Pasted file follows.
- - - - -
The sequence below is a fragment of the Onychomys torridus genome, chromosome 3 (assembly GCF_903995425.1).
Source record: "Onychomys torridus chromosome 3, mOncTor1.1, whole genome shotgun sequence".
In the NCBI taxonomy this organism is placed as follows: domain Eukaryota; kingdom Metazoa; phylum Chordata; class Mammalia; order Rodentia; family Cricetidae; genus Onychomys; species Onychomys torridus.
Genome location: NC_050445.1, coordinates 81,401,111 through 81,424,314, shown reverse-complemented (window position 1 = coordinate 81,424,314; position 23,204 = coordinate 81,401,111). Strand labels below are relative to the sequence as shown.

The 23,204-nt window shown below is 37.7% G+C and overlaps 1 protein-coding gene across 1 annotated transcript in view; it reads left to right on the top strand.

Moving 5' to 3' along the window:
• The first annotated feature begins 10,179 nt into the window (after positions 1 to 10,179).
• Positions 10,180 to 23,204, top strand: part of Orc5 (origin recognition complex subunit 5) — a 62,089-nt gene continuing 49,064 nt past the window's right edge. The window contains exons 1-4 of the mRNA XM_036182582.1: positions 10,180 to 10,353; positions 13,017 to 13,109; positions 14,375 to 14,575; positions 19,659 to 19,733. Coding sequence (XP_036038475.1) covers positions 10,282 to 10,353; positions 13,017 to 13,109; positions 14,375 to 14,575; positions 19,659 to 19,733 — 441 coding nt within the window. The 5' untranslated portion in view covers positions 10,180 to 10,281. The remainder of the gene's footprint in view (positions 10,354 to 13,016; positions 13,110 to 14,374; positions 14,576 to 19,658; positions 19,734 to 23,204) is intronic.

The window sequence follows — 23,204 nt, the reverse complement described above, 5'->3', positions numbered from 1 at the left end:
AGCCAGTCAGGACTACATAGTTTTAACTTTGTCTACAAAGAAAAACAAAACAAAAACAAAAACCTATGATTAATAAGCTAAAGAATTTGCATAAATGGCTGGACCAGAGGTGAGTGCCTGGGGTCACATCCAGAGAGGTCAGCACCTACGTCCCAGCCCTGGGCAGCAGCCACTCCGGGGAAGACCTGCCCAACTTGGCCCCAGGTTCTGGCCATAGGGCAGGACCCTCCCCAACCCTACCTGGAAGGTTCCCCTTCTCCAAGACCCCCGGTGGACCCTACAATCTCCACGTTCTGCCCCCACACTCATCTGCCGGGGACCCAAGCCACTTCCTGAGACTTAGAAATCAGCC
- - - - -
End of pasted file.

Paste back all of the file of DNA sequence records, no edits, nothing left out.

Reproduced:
The sequence below is a fragment of the Onychomys torridus genome, chromosome 3 (assembly GCF_903995425.1).
Source record: "Onychomys torridus chromosome 3, mOncTor1.1, whole genome shotgun sequence".
In the NCBI taxonomy this organism is placed as follows: domain Eukaryota; kingdom Metazoa; phylum Chordata; class Mammalia; order Rodentia; family Cricetidae; genus Onychomys; species Onychomys torridus.
Genome location: NC_050445.1, coordinates 81,401,111 through 81,424,314, shown reverse-complemented (window position 1 = coordinate 81,424,314; position 23,204 = coordinate 81,401,111). Strand labels below are relative to the sequence as shown.

The 23,204-nt window shown below is 37.7% G+C and overlaps 1 protein-coding gene across 1 annotated transcript in view; it reads left to right on the top strand.

Moving 5' to 3' along the window:
• The first annotated feature begins 10,179 nt into the window (after positions 1 to 10,179).
• Positions 10,180 to 23,204, top strand: part of Orc5 (origin recognition complex subunit 5) — a 62,089-nt gene continuing 49,064 nt past the window's right edge. The window contains exons 1-4 of the mRNA XM_036182582.1: positions 10,180 to 10,353; positions 13,017 to 13,109; positions 14,375 to 14,575; positions 19,659 to 19,733. Coding sequence (XP_036038475.1) covers positions 10,282 to 10,353; positions 13,017 to 13,109; positions 14,375 to 14,575; positions 19,659 to 19,733 — 441 coding nt within the window. The 5' untranslated portion in view covers positions 10,180 to 10,281. The remainder of the gene's footprint in view (positions 10,354 to 13,016; positions 13,110 to 14,374; positions 14,576 to 19,658; positions 19,734 to 23,204) is intronic.

The window sequence follows — 23,204 nt, the reverse complement described above, 5'->3', positions numbered from 1 at the left end:
AGCCAGTCAGGACTACATAGTTTTAACTTTGTCTACAAAGAAAAACAAAACAAAAACAAAAACCTATGATTAATAAGCTAAAGAATTTGCATAAATGGCTGGACCAGAGGTGAGTGCCTGGGGTCACATCCAGAGAGGTCAGCACCTACGTCCCAGCCCTGGGCAGCAGCCACTCCGGGGAAGACCTGCCCAACTTGGCCCCAGGTTCTGGCCATAGGGCAGGACCCTCCCCAACCCTACCTGGAAGGTTCCCCTTCTCCAAGACCCCCGGTGGACCCTACAATCTCCACGTTCTGCCCCCACACTCATCTGCCGGGGACCCAAGCCACTTCCTGAGACTTAGAAATCAGCC